Hello friends! Today we’re hearing from a new friend of ours, Laura Bailey. She’s sharing her story and ten helpful budget tips for becoming a one income family. Read about how they did it and still have fun!
Making the transition from two incomes to one can be overwhelming. It was a gradual transition for us. I went from full-time to part-time, and then full-time stay at home mom. Even though I felt God calling me to be at home with my young girls, the decision to cut ties with corporate America didn’t come easily.
Will we be able to eat out?
Are date nights canceled?
What about new clothes?
Can we continue our committed charitable giving?
Do we have to stay at home this year for vacation?
These questions and many more consumed my thoughts and delayed our decision to become a one income family, even though we knew it was in God’s plan.
For most families—mine included—they are more than capable of surviving ( and often able to live comfortably) off one income. Especially for families with young children, childcare costs tend to negate one of the salaries in itself. Coupled with the amount of extra income that we spend on eating out, cleaning services, and other “conveniences” ( think meal kits or delivery fees), dropping a salary is not difficult.
However, I want to acknowledge that some families need two incomes to cover life necessities ( shelter, food, clothing). But, I think it is worth noting that what we deem as a “must-have” is often a luxury. We can move to a smaller house to decrease our mortgage, clip coupons, or shop sale items to lessen our food costs, and be mindful of paying full price or over-padding our closets.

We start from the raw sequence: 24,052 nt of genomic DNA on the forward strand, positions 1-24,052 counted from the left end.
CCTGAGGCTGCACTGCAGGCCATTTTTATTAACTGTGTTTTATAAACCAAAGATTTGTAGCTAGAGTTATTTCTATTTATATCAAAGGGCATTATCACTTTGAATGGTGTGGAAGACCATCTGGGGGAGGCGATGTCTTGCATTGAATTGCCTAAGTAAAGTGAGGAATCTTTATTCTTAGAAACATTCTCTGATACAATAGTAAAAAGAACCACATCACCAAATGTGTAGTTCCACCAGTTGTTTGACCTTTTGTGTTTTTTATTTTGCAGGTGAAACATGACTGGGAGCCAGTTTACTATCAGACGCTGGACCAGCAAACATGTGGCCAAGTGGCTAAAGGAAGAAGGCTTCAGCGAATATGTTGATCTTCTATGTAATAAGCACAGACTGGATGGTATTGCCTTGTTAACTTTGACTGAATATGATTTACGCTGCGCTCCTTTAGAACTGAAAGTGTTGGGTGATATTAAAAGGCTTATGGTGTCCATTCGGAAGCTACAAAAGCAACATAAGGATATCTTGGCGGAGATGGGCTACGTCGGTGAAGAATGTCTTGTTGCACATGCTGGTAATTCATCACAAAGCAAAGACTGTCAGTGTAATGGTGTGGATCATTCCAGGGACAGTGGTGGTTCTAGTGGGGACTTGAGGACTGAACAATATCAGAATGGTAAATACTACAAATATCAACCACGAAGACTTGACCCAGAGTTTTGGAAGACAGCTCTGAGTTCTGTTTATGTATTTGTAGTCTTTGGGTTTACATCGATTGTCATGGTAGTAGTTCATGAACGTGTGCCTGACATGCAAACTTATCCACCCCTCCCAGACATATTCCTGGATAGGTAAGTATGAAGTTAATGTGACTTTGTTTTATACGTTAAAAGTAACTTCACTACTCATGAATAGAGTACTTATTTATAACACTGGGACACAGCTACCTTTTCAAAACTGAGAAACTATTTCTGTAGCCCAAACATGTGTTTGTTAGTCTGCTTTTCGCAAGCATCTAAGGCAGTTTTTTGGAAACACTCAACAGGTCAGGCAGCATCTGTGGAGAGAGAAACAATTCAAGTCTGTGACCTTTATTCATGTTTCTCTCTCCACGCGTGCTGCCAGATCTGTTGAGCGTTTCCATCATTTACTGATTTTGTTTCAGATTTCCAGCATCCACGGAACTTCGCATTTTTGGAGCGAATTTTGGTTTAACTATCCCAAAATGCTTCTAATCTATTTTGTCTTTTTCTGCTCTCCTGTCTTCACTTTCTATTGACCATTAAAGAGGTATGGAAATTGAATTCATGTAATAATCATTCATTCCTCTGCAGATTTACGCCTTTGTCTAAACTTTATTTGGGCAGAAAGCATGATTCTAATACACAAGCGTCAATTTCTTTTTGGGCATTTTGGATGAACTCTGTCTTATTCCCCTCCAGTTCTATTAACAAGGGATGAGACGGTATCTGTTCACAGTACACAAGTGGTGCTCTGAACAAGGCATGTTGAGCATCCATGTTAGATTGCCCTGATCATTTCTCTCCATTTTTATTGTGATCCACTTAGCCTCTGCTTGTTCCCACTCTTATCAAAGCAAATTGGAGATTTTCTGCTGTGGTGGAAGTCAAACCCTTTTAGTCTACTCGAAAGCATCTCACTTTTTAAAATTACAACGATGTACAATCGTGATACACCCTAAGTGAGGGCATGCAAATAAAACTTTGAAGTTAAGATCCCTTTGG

For me, and I bet for most, the decision to drop an income is problematic because it requires us to be disciplined and, at times, self-sacrificing. We must put our finances in God’s hands, relinquishing our control and trusting Him because it’s all His in the first place (Psalm 24:1).
Over the past five years, I have learned a few tricks and tips to make the most of your single income. And, good news, you don’t have to cancel date night!
10 Tips for Becoming a One Income Family
1. Make a budget
List everything you currently spend money on each month. Divide the items into categories: Necessity, Nice to Have, Luxury. Be honest here; it will only hurt you if you don’t truly put each expenditure in its proper category. Make a budget off one income, “pay” your necessities, then move to your nice to have, and if you still have money left, decide where you want to spend your resources in the luxury category.
2. Plan ahead
The roof will need replacing, tires wear down, and appliances stop working. Ensure that you are putting aside extra money so when “life happens,” you are prepared.
3. Meal plan
The easiest way to save money on groceries is by meal planning—every meal. It prevents you from buying things you don’t need at the store and helps with food waste. Lump meals together by meats; that way, you can purchase bulk ( think, tacos, spaghetti, hamburgers). The freezer is your best friend. Stock up on meat that is on sale buy vegetables and fruit that are in season. Stay away from specialty grocery stores; they tend to inflate prices to cover for the shopping experience.
4. Eat out sparingly
I know this is the hard one for many, myself included. I love coming home to a clean kitchen, and when you are at home all day with the kids, eating out is a real treat. But, it adds up quickly! Try to keep dining out to 1-2 times a week. Look up restaurants in your area that have free kids meals with an adult purchase or weekly specials. Drinks are majorly marked up, so grab a water, and depending on how much your kids eat, it might be a better option to split an adult portion than buy two kids meals.
5. Buy clothes that you need, for today